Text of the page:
The historical reality of the Resurrection

'But the questionnaire [of silly questions about God] is not a scurrilous exaggeration, rather it is a meiosis compared with the debates actually conducted about Christ as a "historical figure," and about the "historicity" of Incarnation and Resurrection... if any event… has constituted meaning in history, it is Paul's vision of the Resurrected. To invent a "critical history" that will allow us to decide whether Incarnation and Resurrection are "historically real" turns the structure of reality upside down…' -- Eric Voegelin, The Ecumenic Age, p. 308


  1. You're going to have to do better to explain your position of the historicity of Jesus' existence being irrelevant than Voegelin's obscurantism.

    1. You know what Samson? I actually don't have to!

    2. Okay, can you please help me understand it better? I get your point about a shift from the "noetic point-of-view", but I don't get how the authenticity of this shift can't be challenged.

    3. A couple points here, Samson:
      1) when I make a blog post like this, I am just throwing out a pointer as to where to look. The book of Voegelin's that I'm reading now is about 500 pages. Unless I write a 500 page blog post, I will not do it justice. I throw out little tidbits, hoping they might interest someone enough to follow up the lead.
      2) Voegelin uses a difficult vocabulary often, much of it drawn straight from Plato and Aristotle. But you would really need to spend some time reading him to make a decent judgment as to whether he has a good reason for using that vocabulary or not.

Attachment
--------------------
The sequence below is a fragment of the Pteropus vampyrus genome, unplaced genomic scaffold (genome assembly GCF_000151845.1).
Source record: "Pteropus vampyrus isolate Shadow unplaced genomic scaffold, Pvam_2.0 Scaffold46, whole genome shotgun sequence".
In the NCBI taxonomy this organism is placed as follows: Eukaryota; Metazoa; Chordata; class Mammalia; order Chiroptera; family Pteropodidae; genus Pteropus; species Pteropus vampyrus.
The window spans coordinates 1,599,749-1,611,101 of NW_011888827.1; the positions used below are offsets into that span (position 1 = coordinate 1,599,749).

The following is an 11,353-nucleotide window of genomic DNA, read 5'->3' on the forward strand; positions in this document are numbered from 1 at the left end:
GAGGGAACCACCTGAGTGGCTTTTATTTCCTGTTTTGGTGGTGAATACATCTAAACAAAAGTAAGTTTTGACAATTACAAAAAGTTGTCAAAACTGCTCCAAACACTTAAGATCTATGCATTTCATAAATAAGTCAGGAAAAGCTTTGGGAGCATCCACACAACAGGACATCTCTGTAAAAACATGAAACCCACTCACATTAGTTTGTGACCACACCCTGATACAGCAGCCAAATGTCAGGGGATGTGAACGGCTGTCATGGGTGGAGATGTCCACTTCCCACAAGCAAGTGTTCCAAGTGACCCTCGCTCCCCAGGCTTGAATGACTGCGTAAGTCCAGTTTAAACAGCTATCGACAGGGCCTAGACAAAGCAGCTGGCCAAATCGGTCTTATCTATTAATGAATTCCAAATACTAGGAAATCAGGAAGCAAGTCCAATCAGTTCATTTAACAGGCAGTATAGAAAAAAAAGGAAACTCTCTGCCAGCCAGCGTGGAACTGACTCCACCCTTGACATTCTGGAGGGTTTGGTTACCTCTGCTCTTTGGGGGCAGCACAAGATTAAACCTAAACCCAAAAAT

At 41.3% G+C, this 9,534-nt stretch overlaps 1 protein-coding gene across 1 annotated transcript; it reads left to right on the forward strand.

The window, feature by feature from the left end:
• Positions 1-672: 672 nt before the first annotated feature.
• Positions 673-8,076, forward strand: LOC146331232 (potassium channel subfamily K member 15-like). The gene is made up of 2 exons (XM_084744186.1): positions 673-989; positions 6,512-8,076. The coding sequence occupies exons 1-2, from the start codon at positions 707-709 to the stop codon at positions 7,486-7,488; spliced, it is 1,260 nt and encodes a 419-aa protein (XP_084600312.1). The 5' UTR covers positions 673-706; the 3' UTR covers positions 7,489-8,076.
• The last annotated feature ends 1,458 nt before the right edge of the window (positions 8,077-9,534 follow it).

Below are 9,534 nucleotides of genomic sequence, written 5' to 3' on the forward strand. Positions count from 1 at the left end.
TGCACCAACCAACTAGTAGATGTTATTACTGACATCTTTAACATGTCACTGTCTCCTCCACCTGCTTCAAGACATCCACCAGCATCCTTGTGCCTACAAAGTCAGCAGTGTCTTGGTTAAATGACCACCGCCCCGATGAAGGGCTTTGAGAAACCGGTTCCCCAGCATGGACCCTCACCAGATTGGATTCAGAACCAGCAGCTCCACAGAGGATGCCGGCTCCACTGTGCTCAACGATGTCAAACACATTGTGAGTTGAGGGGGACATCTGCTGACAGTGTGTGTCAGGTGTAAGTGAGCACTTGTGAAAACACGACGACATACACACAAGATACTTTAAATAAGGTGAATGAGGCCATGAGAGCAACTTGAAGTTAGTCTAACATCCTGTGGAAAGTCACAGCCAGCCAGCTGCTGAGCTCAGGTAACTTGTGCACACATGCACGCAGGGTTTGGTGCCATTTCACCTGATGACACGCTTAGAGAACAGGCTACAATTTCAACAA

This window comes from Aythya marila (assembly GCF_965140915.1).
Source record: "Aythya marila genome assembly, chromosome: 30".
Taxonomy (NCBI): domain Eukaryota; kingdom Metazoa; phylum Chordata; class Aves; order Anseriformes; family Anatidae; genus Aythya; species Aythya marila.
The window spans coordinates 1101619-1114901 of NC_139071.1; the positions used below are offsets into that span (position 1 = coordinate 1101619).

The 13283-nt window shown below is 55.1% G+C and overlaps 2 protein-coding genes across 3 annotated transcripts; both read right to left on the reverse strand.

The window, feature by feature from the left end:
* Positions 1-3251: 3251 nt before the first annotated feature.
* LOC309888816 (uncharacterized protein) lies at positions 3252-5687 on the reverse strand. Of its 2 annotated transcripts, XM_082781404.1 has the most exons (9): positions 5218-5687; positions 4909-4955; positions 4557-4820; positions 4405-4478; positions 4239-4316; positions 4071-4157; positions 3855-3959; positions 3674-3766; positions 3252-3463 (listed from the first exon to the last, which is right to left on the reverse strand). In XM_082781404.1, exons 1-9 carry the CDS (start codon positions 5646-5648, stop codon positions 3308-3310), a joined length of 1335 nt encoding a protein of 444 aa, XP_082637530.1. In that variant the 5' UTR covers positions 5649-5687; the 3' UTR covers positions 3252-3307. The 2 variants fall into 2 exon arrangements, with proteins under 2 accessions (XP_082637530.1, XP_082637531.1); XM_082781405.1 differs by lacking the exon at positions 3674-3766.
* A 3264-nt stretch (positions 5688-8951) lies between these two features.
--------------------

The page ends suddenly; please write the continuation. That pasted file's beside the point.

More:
2. It's hard for me to even parse the sentence "If any event… has constituted meaning in history, it is Paul's vision of the Resurrected [Jesus]." I think I have a pretty good command of my native language, but apparently not enough to understand Voegelin's quote.

    In any case, I think the best way to resolve my confusion would be to simply ask you this: what do you believe would be a good argument for the proposition "Humanity's sins were redeemed in the first century."? I'm talking about an argument that might convince someone who doesn't already accept the authority of the gospels.

    You said you don't think the argument that the historicity of the resurrection constitutes evidence for the truth of Jesus words, which is the argument given by Edward Feser and other Christian apologists, is a good argument. So what would be a better one (assuming such an argument exists)?